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Arguing Over Access to Bryzgalov Just What Flyers Wanted

In Philadelphia, is there any one group fans love to hate more than the Philly media? For good reason, members of the press have gotten rather defensive when called out. I'm a pretty big media critic myself, but today was a new one even for me.

A quick recap: on Thursday night, the Flyers lost to Winnipeg 9-8. Everybody played poorly. After the game, Ilya Bryzgalov goes on a rant in which he proclaimed "I'm terrible." He blamed himself and nobody else. It was a story for the next three-plus days. Friday, goaltending coach Jeff Reese claimed Bryzgalov was distracted by the media.

Monday morning, the Flyers announced that they were limiting the press' access to Bryzgalov. Certain media members proceeded to lose their shit on Twitter, some even in stories. (Broad Street Hockey has a nice recap.)

Here's the wrinkle: The media is right this time. The Flyers should not limit access to their players and it is well worth fighting to maintain the access they have.

The problem is that the media picked a fight they couldn't win. The Flyers came out and said Ilya Bryzgalov is struggling because the media are distracting him. In essence, the Flyers claim that they are losing hockey games because of the media.

Rather than show some humility and self-deprecating humor, certain (and I'll continue trying to avoid generalizations, since media is too broad a brush to paint every credentialed member of the press) writers proceeded to argue that it is their right to interview Bryzgalov. Maybe it is. I happen to think they need to continue interviewing any player they want, but that's not the point.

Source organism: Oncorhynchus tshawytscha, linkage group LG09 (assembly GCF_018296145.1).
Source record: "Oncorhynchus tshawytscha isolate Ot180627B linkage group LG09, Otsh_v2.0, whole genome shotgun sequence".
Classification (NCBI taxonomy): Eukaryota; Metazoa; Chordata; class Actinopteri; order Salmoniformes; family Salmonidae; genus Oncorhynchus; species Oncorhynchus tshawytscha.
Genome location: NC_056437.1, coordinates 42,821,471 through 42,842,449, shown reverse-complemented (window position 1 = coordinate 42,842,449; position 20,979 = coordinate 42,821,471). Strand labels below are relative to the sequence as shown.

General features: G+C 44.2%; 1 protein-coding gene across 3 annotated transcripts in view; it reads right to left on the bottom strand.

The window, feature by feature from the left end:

To casual fans, let alone a large portion of die-hards, the Flyers just made a reasonable request for the media to go easy on one of their most important players in the hopes that it lets the Flyers win more games. Reaction has been of the petulant "No, we need access!" variety.

Instead of pointing out that asking a player questions for five minutes at noon has little to no effect on how well he plays hockey 31 hours later, it has been reported that the Philadelphia Hockey Writers Association has filed a formal complaint against the Flyers, which could lead to a fine.

Instead of asking how less press access is going to result in Bryzgalov controlling his rebounds better and staying square to the shooters, the story is now how the media would rather complain about access than give a guy a day off from nagging questions.

It all reminds me of Deadspin's take on how big-market media members would rather blame themselves for John Lackey's struggles than examine why his fastball has slowed down and why his pitch selection has changed.

I'd like to think the Flyers did this on purpose. Bryzgalov fell on the sword and took the attention and criticism away from his teammates on Thursday night. To repay him, the Flyers changed their interview policy knowing the attention and criticism would move from Bryzgalov to the media.

Even if it wasn't on purpose, that's what happened. And it's all because a few writers couldn't see through the smoke and ask "how are we to blame for his struggles? We can't possibly be that powerful."